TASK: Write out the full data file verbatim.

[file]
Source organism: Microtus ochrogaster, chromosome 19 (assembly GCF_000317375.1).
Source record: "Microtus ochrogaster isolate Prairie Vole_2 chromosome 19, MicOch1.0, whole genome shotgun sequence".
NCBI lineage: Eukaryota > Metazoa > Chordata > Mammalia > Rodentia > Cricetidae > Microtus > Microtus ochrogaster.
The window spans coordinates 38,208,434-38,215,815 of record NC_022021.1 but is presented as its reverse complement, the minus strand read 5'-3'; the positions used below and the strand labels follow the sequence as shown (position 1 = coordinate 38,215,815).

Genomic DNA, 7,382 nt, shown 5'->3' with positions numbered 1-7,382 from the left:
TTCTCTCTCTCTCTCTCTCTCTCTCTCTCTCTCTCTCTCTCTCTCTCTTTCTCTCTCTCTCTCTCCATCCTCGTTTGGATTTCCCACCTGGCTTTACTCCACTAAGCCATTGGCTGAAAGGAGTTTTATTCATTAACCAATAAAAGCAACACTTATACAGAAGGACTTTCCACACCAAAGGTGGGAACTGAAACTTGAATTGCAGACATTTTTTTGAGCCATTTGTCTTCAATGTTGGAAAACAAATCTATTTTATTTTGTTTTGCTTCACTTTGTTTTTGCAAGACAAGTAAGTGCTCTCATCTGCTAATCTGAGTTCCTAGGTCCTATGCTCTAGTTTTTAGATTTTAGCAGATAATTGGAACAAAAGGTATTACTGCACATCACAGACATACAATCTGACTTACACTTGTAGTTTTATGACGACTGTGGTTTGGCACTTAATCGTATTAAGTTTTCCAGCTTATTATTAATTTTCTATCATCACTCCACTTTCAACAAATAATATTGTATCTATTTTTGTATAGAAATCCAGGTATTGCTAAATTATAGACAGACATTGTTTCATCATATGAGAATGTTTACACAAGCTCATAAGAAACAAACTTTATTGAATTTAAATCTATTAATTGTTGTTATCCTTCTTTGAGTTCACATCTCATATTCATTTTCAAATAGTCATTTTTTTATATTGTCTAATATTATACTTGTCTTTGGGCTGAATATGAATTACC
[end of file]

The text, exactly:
Source organism: Microtus ochrogaster, chromosome 19 (assembly GCF_000317375.1).
Source record: "Microtus ochrogaster isolate Prairie Vole_2 chromosome 19, MicOch1.0, whole genome shotgun sequence".
NCBI lineage: Eukaryota > Metazoa > Chordata > Mammalia > Rodentia > Cricetidae > Microtus > Microtus ochrogaster.
The window spans coordinates 38,208,434-38,215,815 of record NC_022021.1 but is presented as its reverse complement, the minus strand read 5'-3'; the positions used below and the strand labels follow the sequence as shown (position 1 = coordinate 38,215,815).

Genomic DNA, 7,382 nt, shown 5'->3' with positions numbered 1-7,382 from the left:
TTCTCTCTCTCTCTCTCTCTCTCTCTCTCTCTCTCTCTCTCTCTCTCTTTCTCTCTCTCTCTCTCCATCCTCGTTTGGATTTCCCACCTGGCTTTACTCCACTAAGCCATTGGCTGAAAGGAGTTTTATTCATTAACCAATAAAAGCAACACTTATACAGAAGGACTTTCCACACCAAAGGTGGGAACTGAAACTTGAATTGCAGACATTTTTTTGAGCCATTTGTCTTCAATGTTGGAAAACAAATCTATTTTATTTTGTTTTGCTTCACTTTGTTTTTGCAAGACAAGTAAGTGCTCTCATCTGCTAATCTGAGTTCCTAGGTCCTATGCTCTAGTTTTTAGATTTTAGCAGATAATTGGAACAAAAGGTATTACTGCACATCACAGACATACAATCTGACTTACACTTGTAGTTTTATGACGACTGTGGTTTGGCACTTAATCGTATTAAGTTTTCCAGCTTATTATTAATTTTCTATCATCACTCCACTTTCAACAAATAATATTGTATCTATTTTTGTATAGAAATCCAGGTATTGCTAAATTATAGACAGACATTGTTTCATCATATGAGAATGTTTACACAAGCTCATAAGAAACAAACTTTATTGAATTTAAATCTATTAATTGTTGTTATCCTTCTTTGAGTTCACATCTCATATTCATTTTCAAATAGTCATTTTTTTATATTGTCTAATATTATACTTGTCTTTGGGCTGAATATGAATTACC